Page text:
Tag Archives: Dough

Onion Buns

Yeast bread always smells so good baking.  These onion buns don’t take a lot of kneading – only if you need to punch something to feel better. The secret to success is to have all the ingredients warm – not too hot and not too cold – just right.

Onion Buns

Ingredients

  • 3 tablespoons olive oil
  • 3 medium onions, finely chopped
  • 1/4 cup sugar
  • 2 packages active dry yeast (.25 ounce)
  • 2 large eggs
  • 6 tablespoons (3/4/ stick) melted butter
  • 6 cups all-purpose flour

Finely chop three medium onions and cook in olive oil until translucent – about 15 minutes.  While the onions are cooling down, mix 2 packages of yeast with 2 cups of warm water and let sit for five minutes.  Mix separately:  a tablespoon of sugar, 2 beaten eggs, and 4 tablespoons melted butter.  Pour mixture into the proofed yeast and add three-quarters of the cooked onions.  Add about 6 cups of flour and mix until a sticky dough forms.  Brush the top of the dough with a little olive oil and cover with plastic wrap for about an hour to rise.

With well-floured hands, tear off pieces of dough and form into balls.  Place on well-greased 9×12 pan.  Tops buns with remaining onions and let rise again for about 45 minutes – loosely covered with plastic wrap.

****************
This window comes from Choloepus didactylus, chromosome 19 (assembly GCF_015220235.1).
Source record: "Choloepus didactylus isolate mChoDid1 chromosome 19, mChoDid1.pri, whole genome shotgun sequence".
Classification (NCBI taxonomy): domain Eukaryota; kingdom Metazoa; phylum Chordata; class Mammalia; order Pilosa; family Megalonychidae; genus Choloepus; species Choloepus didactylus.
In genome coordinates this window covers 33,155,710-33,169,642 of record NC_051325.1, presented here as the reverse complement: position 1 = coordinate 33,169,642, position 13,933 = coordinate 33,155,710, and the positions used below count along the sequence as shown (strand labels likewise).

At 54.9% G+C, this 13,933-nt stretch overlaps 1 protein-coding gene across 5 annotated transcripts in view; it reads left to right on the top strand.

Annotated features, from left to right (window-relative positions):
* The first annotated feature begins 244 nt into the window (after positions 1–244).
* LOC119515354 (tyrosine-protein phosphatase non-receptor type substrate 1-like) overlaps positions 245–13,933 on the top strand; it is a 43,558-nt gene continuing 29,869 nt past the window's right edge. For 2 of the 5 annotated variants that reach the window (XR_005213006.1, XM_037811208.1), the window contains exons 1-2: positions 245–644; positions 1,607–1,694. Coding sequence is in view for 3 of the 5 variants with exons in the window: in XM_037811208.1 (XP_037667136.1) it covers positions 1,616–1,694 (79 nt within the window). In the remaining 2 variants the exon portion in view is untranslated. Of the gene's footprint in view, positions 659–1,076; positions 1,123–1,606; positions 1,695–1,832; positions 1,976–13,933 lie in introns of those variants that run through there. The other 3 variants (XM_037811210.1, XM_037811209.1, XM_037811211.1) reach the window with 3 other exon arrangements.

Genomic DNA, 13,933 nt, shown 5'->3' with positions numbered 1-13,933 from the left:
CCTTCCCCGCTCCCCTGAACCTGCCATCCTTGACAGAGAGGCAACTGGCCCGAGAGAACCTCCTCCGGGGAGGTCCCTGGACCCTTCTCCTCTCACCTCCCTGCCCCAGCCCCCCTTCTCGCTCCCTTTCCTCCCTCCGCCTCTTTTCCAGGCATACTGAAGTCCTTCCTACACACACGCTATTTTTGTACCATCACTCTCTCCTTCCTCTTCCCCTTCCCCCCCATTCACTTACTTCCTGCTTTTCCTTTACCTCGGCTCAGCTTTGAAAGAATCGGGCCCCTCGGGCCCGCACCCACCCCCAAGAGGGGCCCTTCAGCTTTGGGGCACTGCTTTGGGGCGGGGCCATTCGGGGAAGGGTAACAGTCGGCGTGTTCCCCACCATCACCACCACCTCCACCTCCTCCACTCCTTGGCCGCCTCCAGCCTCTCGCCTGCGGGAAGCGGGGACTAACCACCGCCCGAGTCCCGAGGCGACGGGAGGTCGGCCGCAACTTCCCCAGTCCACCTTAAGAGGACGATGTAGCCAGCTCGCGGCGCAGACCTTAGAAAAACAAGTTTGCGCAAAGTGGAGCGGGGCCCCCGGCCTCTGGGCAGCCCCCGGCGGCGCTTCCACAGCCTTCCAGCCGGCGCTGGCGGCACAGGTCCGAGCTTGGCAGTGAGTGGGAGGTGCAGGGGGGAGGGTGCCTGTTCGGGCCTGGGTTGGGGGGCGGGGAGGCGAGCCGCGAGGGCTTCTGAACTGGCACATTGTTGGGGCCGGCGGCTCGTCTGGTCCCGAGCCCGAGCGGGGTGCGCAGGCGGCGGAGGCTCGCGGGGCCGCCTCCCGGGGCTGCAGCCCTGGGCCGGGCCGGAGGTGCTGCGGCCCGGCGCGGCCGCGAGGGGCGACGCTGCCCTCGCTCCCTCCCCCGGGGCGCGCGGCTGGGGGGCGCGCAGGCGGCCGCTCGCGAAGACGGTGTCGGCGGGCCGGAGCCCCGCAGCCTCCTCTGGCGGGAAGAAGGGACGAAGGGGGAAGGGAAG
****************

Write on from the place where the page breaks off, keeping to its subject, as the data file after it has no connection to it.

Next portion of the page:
Remove plastic when buns rise again and bake at 400 degrees for about 20 minutes.  Serve warm.

Fried Dough – The Italian Version of a Donut

Both my mother and grandmother made this version of donuts, usually on a cold day.  I made them whenever it snowed  – for the neighborhood kids who came in to warm themselves after sledding down our hill – or falling into our almost frozen pond at the bottom of the hill.   No snow where I live now – but the dusting of confectioner’s sugar still reminds me of those snowy days.

Italian Fried Dough 

  • 1 cup warm milk (warm briefly in microwave)
  • 1 cup warm water
  • 1 package dried yeast
  • 1 tablespoon olive oil
  • 1 egg, slightly beaten
  • 1/2 cup sugar
  • flour

Proof the yeast in the warm water.  Add to milk, olive oil, sugar, and egg in a large bowl.  Add enough flour to make a soft dough (1 to 2 cups or more).  Form into a soft ball.  Sprinkle olive oil on bottom of the bowl.  Flip dough ball so that both sides are slightly coated with oil.  Cover with moist towel and let rise about an hour.

When dough is doubled, punch down and pinch off walnut sized pieces, flatten, and place in pan with hot vegetable oil.  Dough will rise quickly; flip over and brown on both sides; remove from pan, and roll in confectioner’s sugar while hot.

Tip:  Be sure all ingredients are warm – but not boiling.   Doughnuts taste best when hot.